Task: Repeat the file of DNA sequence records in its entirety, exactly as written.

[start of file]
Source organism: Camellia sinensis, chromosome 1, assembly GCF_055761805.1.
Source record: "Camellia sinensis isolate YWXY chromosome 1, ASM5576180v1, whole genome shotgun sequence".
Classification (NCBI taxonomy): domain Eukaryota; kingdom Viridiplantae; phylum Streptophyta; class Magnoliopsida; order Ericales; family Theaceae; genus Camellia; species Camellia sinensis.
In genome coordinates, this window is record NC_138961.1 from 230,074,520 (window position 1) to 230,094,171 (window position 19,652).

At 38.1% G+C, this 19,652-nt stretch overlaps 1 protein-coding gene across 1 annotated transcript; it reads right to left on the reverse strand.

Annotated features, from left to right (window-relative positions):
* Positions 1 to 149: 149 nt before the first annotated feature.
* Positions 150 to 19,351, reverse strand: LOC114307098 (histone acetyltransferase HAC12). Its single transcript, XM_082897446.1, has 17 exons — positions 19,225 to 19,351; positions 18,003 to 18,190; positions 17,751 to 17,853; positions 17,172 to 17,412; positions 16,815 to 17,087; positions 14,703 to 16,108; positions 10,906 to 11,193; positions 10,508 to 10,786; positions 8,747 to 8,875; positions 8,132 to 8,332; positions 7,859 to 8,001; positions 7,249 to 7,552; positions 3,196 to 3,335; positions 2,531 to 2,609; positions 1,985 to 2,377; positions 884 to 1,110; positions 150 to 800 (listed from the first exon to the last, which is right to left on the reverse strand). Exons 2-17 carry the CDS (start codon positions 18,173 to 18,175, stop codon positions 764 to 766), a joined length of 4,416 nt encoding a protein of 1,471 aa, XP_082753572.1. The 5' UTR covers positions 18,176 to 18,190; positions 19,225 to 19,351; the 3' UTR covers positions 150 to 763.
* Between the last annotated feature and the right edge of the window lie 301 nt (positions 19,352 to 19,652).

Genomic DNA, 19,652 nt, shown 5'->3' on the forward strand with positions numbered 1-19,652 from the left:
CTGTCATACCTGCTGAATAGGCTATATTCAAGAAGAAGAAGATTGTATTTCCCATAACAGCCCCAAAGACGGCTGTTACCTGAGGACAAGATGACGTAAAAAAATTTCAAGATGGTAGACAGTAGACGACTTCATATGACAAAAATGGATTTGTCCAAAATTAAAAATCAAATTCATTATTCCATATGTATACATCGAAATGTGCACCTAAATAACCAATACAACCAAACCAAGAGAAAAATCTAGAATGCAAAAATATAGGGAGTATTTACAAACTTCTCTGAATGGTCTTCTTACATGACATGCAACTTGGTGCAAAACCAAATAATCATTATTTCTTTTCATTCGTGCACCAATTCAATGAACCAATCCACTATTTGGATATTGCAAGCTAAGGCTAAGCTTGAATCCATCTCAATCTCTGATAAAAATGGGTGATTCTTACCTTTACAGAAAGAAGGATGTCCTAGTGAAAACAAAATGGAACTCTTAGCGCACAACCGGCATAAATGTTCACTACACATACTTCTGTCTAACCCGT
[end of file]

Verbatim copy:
Source organism: Camellia sinensis, chromosome 1, assembly GCF_055761805.1.
Source record: "Camellia sinensis isolate YWXY chromosome 1, ASM5576180v1, whole genome shotgun sequence".
Classification (NCBI taxonomy): domain Eukaryota; kingdom Viridiplantae; phylum Streptophyta; class Magnoliopsida; order Ericales; family Theaceae; genus Camellia; species Camellia sinensis.
In genome coordinates, this window is record NC_138961.1 from 230,074,520 (window position 1) to 230,094,171 (window position 19,652).

At 38.1% G+C, this 19,652-nt stretch overlaps 1 protein-coding gene across 1 annotated transcript; it reads right to left on the reverse strand.

Annotated features, from left to right (window-relative positions):
* Positions 1 to 149: 149 nt before the first annotated feature.
* Positions 150 to 19,351, reverse strand: LOC114307098 (histone acetyltransferase HAC12). Its single transcript, XM_082897446.1, has 17 exons — positions 19,225 to 19,351; positions 18,003 to 18,190; positions 17,751 to 17,853; positions 17,172 to 17,412; positions 16,815 to 17,087; positions 14,703 to 16,108; positions 10,906 to 11,193; positions 10,508 to 10,786; positions 8,747 to 8,875; positions 8,132 to 8,332; positions 7,859 to 8,001; positions 7,249 to 7,552; positions 3,196 to 3,335; positions 2,531 to 2,609; positions 1,985 to 2,377; positions 884 to 1,110; positions 150 to 800 (listed from the first exon to the last, which is right to left on the reverse strand). Exons 2-17 carry the CDS (start codon positions 18,173 to 18,175, stop codon positions 764 to 766), a joined length of 4,416 nt encoding a protein of 1,471 aa, XP_082753572.1. The 5' UTR covers positions 18,176 to 18,190; positions 19,225 to 19,351; the 3' UTR covers positions 150 to 763.
* Between the last annotated feature and the right edge of the window lie 301 nt (positions 19,352 to 19,652).

Genomic DNA, 19,652 nt, shown 5'->3' on the forward strand with positions numbered 1-19,652 from the left:
CTGTCATACCTGCTGAATAGGCTATATTCAAGAAGAAGAAGATTGTATTTCCCATAACAGCCCCAAAGACGGCTGTTACCTGAGGACAAGATGACGTAAAAAAATTTCAAGATGGTAGACAGTAGACGACTTCATATGACAAAAATGGATTTGTCCAAAATTAAAAATCAAATTCATTATTCCATATGTATACATCGAAATGTGCACCTAAATAACCAATACAACCAAACCAAGAGAAAAATCTAGAATGCAAAAATATAGGGAGTATTTACAAACTTCTCTGAATGGTCTTCTTACATGACATGCAACTTGGTGCAAAACCAAATAATCATTATTTCTTTTCATTCGTGCACCAATTCAATGAACCAATCCACTATTTGGATATTGCAAGCTAAGGCTAAGCTTGAATCCATCTCAATCTCTGATAAAAATGGGTGATTCTTACCTTTACAGAAAGAAGGATGTCCTAGTGAAAACAAAATGGAACTCTTAGCGCACAACCGGCATAAATGTTCACTACACATACTTCTGTCTAACCCGT